by Ronald K. Fong/president & CEO, California Grocers Association
The much-anticipated blue wave that swept across the United States on election night remained strong as it washed over California.
Democrats here scored unprecedented victories at every level of government—sweeping every statewide office, reducing the number of Congressional Republicans to levels not seen in generations, and bolstering supermajorities in both houses of the state legislature.
And there’s little reason to think that Republicans will be gaining back any significant ground in the next election as Democrats historically do better in presidential election years than they do in mid-term elections. As the new legislative session begins in Sacramento, the question is: How bad will the new political climate be for grocers (and the business community as a whole) in California?
While it’s impossible to predict anything political with certainty, there is some reason to believe that it won’t be as bad as some people might think. The first glimmer of hope comes from the State Senate. For years, it was the State Assembly that was considered the easier place to stop legislation that was deemed bad for business.
With 60 Democrats in the lower house, this will not be the case in the new legislature. Finding 20 Democratic Assemblymembers to vote against legislation from members of their own party will be a daunting, if not nearly impossible, task.
The dynamic in the Senate will be a bit different.
Although Senate Democrats will have 29 members in the 40-member house, a number of these Democrats are more business-friendly moderates who have replaced more liberal members of their party. These moderates will have the ability, if coordinated correctly, to impose “business-friendly” amendments to legislation that is overly burdensome to business or, if such amendments to these types of bills are not taken, even stop bills from passing altogether.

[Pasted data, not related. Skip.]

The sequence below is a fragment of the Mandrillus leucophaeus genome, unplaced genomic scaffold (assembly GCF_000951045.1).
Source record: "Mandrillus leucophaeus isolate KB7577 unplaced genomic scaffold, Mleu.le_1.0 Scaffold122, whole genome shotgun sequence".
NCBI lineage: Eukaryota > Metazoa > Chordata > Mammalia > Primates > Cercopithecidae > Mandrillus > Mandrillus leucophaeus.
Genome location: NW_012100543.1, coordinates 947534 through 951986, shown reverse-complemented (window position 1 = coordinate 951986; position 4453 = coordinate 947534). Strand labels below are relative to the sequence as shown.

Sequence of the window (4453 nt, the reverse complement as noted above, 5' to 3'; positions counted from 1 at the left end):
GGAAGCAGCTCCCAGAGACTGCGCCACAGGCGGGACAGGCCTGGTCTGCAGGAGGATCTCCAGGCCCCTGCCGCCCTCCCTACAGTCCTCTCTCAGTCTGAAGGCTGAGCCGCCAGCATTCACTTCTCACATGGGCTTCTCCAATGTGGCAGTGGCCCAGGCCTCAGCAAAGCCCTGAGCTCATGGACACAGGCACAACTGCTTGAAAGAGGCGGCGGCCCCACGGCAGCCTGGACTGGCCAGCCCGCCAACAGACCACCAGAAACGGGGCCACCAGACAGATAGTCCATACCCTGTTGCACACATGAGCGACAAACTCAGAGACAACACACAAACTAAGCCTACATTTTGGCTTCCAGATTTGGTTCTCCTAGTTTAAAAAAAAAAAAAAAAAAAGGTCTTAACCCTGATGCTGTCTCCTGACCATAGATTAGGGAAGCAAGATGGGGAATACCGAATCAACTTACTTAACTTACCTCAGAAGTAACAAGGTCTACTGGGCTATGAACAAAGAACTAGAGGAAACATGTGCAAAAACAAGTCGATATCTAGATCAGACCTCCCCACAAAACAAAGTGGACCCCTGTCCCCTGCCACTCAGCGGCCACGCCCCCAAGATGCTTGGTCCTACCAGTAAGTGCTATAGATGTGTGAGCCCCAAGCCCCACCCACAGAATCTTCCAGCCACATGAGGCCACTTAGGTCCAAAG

Whether or not this will happen remains to be seen. It will take some organization and leadership from moderate Senate Democrats to do this and there has been no indication that such leadership exists there…yet.
The second glimmer of hope, believe it or not, is incoming governor Gavin Newsom. Though he has a national profile of being an extremely liberal, progressive politician from San Francisco, it is worth noting that he is a business owner who began his political career as a self-proclaimed pro-business moderate.
This point is sometimes lost on people outside of California, where it is not uncommon for a Democrat (or Republican for that matter) to be extremely progressive on social issues and more moderate and pragmatic on issues affecting business. Newsom will no doubt bring his experience as a retailer and manufacturer to Sacramento—and that experience will (hopefully) inform some of the decisions he makes on the legislation that is sent down for his signature.
This is all conjecture, though. Nothing in life, or politics, is guaranteed. A lot can happen between now and the end of the first year of the legislative session in September.
Fong became president and CEO of CGA in March 2008. A native Californian and a lawyer, he joined CGA after 12 years with the California Credit Union League (CCUL). At CGA, Fong serves as the association’s chief legislative and political advocate and oversees government relations, member services, convention and communication programs. He also is president of the California Grocers Association Educational Foundation (CGAEF). His grandfather started Carmichael Supermarket, the first grocery market in Carmichael, California, in 1941, and Fong worked in the grocery business as he grew up.